Every day at Wildlife SOS is a new and unpredictable ride, especially for the field team that is always working in close proximity to various species that inhabit our country! One moment Wildlife SOS veterinarians could be going through the diet plan for the resident bears at the Agra Bear Rescue Facility, and in the next they could be packing their bags to tackle an emergency where a tiger has wandered into a village! The veterinarians and the rescuers always have to be ready for any “wild” situation: be it to extricate a leopard from within a classroom or to treat a dehydrated snake that has been brought to the rescue centre. When working within the field of wildlife, one must be prepared to handle animals under lifelong care, as well as those wild animals who have lived in the jungle all their lives.
Challenges while working at a rescue centre and those while working in the wild are sure to vary. The rescue team always needs to be extremely cautious when dealing with animals in the wild. When entering jungles or unknown territories, it can be hard to predict what sort of dangers lurk in every corner! The rescue team is likely to find itself face-to-face with animals that know every nook and cranny of the forest!
To give you a better understanding of this, let’s revisit the Chattisgarh elephant radio-collaring project undertaken by Wildlife SOS. A mammoth problem of Human-Elephant Conflict (HEC) existed near areas surrounding Chattisgarh due to declining forests. Instances of humans encountering wild elephant herds were on a steep rise. These herds were raiding entire paddy fields that the farmers had painstakingly grown for their subsistence and survival. The locals would take drastic measures to remove these animals from their territories. This situation was becoming increasingly dangerous for both parties involved.
To resolve this, Wildlife SOS worked on radio-collaring of the wild elephants. This required intensive on-site research to understand the nature of the problem, as well as identify conflict areas and problematic herds. One of the herds identified in the venture was Van Devi’s herd. The team set out to initiate the process by radio-collaring the matriarch, Van Devi, to understand the movement patterns of the herd. Radio-collaring the matriarch was no easy task, and the team went through a series of failed attempts, yet emerged through it with great learnings. After the radio-collaring was complete, training and awareness of the locals, as well as the cooperation of the Forest Department became necessary to ensure success.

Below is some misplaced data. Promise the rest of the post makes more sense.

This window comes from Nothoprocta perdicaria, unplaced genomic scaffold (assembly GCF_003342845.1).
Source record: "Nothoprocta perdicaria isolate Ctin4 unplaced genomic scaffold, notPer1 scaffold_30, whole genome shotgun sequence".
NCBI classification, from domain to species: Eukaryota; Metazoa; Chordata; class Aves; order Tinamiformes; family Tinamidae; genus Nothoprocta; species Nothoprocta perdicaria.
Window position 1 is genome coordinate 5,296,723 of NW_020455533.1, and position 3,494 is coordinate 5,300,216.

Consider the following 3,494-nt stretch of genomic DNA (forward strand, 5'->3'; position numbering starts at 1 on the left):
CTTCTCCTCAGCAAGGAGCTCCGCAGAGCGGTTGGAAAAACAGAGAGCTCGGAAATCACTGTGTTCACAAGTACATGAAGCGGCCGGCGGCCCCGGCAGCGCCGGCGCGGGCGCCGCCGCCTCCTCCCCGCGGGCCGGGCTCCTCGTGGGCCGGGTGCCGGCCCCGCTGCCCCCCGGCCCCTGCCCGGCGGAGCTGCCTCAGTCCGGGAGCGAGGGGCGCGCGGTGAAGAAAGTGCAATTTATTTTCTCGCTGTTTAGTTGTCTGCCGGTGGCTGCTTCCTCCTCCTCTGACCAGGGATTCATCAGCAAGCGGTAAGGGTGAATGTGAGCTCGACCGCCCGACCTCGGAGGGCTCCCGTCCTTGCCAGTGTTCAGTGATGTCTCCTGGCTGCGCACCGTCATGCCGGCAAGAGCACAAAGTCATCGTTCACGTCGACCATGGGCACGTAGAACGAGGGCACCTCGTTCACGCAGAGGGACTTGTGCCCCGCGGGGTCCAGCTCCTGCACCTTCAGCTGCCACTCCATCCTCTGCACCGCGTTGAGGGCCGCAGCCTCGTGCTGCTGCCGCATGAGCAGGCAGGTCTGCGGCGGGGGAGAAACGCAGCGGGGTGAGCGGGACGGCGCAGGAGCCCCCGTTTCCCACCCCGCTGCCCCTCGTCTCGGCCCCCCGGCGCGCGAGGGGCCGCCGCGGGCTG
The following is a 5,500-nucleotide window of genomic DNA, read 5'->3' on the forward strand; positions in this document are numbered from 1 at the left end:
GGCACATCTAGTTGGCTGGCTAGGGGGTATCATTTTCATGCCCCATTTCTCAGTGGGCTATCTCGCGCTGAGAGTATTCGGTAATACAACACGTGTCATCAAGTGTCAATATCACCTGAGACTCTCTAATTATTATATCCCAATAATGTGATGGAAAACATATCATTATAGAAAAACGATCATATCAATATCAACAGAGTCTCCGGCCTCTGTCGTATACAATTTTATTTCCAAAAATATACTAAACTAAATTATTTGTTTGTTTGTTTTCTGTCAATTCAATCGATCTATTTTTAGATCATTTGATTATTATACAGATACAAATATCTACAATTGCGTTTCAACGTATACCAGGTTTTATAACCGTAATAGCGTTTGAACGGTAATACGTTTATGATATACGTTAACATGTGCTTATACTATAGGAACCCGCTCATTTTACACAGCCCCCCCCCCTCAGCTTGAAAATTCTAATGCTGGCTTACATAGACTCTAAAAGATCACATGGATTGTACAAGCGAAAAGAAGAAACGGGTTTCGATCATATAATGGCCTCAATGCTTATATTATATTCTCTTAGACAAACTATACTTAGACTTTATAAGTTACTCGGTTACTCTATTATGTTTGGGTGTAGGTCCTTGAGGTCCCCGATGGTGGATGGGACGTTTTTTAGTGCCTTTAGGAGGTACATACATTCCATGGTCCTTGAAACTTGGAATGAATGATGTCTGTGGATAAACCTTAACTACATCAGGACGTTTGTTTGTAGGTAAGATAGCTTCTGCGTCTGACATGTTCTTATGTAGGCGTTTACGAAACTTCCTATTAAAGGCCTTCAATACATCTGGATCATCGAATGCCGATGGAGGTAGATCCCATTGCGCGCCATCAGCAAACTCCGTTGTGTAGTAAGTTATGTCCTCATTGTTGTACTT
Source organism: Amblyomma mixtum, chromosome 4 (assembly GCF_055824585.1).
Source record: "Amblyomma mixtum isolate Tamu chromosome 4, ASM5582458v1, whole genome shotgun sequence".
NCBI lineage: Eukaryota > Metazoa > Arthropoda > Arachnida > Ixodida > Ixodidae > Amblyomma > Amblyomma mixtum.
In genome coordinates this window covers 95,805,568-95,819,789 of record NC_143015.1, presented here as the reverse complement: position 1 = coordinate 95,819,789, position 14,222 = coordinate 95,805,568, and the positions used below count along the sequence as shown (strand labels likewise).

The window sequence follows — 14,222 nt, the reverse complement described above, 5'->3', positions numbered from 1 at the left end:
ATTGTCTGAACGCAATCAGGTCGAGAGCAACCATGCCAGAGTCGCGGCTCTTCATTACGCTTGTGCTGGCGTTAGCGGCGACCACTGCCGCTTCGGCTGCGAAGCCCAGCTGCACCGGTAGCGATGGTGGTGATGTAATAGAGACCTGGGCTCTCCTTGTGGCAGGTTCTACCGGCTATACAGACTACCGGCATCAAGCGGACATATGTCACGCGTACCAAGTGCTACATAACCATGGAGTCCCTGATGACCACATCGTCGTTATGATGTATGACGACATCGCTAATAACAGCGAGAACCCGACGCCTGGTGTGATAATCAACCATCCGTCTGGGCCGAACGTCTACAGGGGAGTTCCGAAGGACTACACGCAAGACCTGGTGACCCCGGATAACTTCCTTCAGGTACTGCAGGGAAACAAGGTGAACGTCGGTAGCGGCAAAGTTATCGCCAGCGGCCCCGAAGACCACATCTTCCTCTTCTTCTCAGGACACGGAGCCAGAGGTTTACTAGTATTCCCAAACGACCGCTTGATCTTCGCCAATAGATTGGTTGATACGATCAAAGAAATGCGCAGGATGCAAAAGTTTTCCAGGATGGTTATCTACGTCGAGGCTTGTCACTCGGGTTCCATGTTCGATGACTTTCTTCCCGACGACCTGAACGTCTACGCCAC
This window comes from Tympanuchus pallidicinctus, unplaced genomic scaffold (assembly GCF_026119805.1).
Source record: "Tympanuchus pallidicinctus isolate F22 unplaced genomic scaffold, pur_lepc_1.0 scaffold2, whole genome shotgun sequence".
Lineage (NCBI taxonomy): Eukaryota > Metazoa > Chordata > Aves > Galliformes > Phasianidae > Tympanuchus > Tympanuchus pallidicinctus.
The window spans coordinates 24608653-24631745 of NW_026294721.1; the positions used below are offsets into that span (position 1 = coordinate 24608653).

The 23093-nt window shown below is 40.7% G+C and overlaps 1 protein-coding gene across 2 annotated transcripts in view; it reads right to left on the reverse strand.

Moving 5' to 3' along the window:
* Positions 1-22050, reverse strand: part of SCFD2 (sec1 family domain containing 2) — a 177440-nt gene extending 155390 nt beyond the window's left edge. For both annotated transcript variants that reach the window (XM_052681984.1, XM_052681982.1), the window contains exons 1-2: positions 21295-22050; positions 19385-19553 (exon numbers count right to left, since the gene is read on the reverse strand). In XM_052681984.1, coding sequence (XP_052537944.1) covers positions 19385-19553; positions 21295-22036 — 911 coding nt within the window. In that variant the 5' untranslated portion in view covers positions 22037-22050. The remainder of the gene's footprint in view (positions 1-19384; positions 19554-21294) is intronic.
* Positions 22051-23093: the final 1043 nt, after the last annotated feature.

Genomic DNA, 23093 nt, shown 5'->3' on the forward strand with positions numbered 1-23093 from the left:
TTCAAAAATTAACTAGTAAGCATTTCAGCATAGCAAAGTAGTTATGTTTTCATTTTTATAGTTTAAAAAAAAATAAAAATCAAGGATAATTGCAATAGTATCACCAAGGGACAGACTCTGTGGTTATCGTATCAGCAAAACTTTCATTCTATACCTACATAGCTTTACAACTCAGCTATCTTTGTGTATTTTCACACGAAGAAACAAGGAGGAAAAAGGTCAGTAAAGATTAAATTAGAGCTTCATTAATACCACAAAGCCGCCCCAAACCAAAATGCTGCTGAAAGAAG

In other instances of dealing with wild animals – such as rescues – the situation can prove to be quite unpredictable. No one can foresee how city-dwellers will react when a wild animal is in front of them. There may be widespread panic and even retaliatory killings. In one instance, the GSPCA-Wildlife SOS team in Vadodara rescued a crocodile from a residential area. The mugger crocodile (Crocodylus Palustris) was found in a water tank from which the stall vendors draw water throughout the day. Shocked to see the animal, their first reaction was to pelt stones at the crocodile to chase it away. The Reserve Police Force (RPF) had to ensure crowd control while the rescue team extricated the crocodile from the stressful situation.